As politicians, city authorities and companies scrambled Friday to show support for the millions of climate strikers protesting around the world, one of the top campaigners behind the movement put the powerful on notice.
“They’re going to glom onto whatever they can,” Sunrise Movement co-founder Varshini Prakash, 26, said over coffee two hours before the rally in New York City began. “But we don’t want compliments. We want action.”
The Friday event, which drew more than 250,000 to lower Manhattan, was the first of two demonstrations bookending the United Nations General Assembly. A second strike is set for Sept. 27.
But Prakash, whose group’s protests have propelled the Green New Deal into the political mainstream and helped shape the 2020 Democratic primary debate, said the movement is preparing a set of demands that go far beyond simply rejoining the Paris Agreement’s targets for cutting planet-heating emissions.
Comparing rhetorical shows of support like former President Barack Obama’s call for “action” to the empty public statements politicians and corporations routinely release on Earth Day, Prakash said the demonstrators sought to conjure the original 1970 march that pressured then-President Richard Nixon to pass bedrock regulations and create the Environmental Protection Agency.
This escalation of the stakes started earlier this week, when teenage climate strikers admonished lawmakers at a congressional hearing.
Greta Thunberg, the Swedish 16-year-old who founded the strike movement last year, dispensed with legislators’ praise. “I don’t want you to listen to me,” she said. “I want you to listen to the scientists.”
Jamie Margolin, the 17-year-old from Seattle who founded the nonprofit Zero Hour, called delaying U.S. action “shameful and cowardly.”
Thunberg and Margolin coined the term “Gen GND” ― Generation Green New Deal ― this week, suggesting that the movement would rally around the proposal for a sweeping industrial policy to dramatically reduce emissions by 2030, dismantle the fossil fuel industry and provide millions of secure jobs.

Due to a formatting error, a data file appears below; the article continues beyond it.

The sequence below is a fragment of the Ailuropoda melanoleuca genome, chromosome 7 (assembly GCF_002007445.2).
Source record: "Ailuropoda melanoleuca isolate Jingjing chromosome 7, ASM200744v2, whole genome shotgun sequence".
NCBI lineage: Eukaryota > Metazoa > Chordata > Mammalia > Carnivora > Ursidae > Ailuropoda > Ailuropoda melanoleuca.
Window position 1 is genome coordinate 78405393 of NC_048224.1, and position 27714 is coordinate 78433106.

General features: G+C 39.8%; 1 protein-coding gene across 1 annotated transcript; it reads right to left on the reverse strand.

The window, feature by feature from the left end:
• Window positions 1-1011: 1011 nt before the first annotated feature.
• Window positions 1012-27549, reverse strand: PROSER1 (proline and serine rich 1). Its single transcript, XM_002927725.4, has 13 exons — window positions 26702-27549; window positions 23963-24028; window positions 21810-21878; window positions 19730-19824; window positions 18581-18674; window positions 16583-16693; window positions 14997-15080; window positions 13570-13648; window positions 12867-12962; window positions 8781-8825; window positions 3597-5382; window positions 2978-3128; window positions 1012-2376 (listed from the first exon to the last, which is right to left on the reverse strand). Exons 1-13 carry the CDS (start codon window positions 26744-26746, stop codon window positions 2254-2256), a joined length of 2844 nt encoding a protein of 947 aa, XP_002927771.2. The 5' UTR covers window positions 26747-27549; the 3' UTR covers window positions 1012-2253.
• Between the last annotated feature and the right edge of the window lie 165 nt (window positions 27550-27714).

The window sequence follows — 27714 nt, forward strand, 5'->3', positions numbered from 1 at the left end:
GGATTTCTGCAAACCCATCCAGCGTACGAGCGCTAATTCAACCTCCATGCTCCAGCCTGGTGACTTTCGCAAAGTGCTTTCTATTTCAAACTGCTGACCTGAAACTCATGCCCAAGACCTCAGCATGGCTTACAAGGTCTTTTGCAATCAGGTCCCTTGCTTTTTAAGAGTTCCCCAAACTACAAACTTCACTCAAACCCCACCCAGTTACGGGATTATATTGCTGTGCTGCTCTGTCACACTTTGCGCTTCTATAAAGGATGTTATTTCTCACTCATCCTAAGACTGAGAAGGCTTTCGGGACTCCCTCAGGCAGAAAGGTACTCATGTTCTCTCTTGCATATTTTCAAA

“We can’t be afraid to politicize the issue,” Prakash said. “We don’t need empty words of support.”
The Sunrise Movement cut its teeth in 2018 campaigning for many of the left-leaning Democrats who are vocal advocates for the Green New Deal now that they’re in office. In February, a 16-year-old campaigner with the group confronted Sen. Dianne Feinstein (D-Calif.) in a heated protest at her office, a video of which went viral.
“We have to go to war with the wealthiest and most powerful people and industries in the history of the world, and we have to win,” Prakash said. “It could get ugly.”
For some, it already is. When billionaire Democratic presidential candidate Tom Steyer showed up to Friday’s march in Washington, D.C., strikers booed him and chanted, according to a New York Times reporter, “stop running for president” and “you represent corporate greed.” Roughly 1,600 Amazon employees were scheduled to walk off the job on Friday to protest the company’s ties to fossil fuel companies and failure to do more on climate change. In a particularly stark example, protesters in New York demonstrated outside a Santander office demanding the bank forgive debt owed by Puerto Rico on the two-year anniversary of Hurricane María.
Picket signs at marches across the U.S. included calls to prosecute executives at Exxon Mobil Corp. and other oil giants whose leaked internal documents showed they understood the dangers of climate change even as the company spent millions promoting disinformation about the threat.
In a telling sign, the Twitter accounts of most of the big oil companies were mostly silent on Friday.
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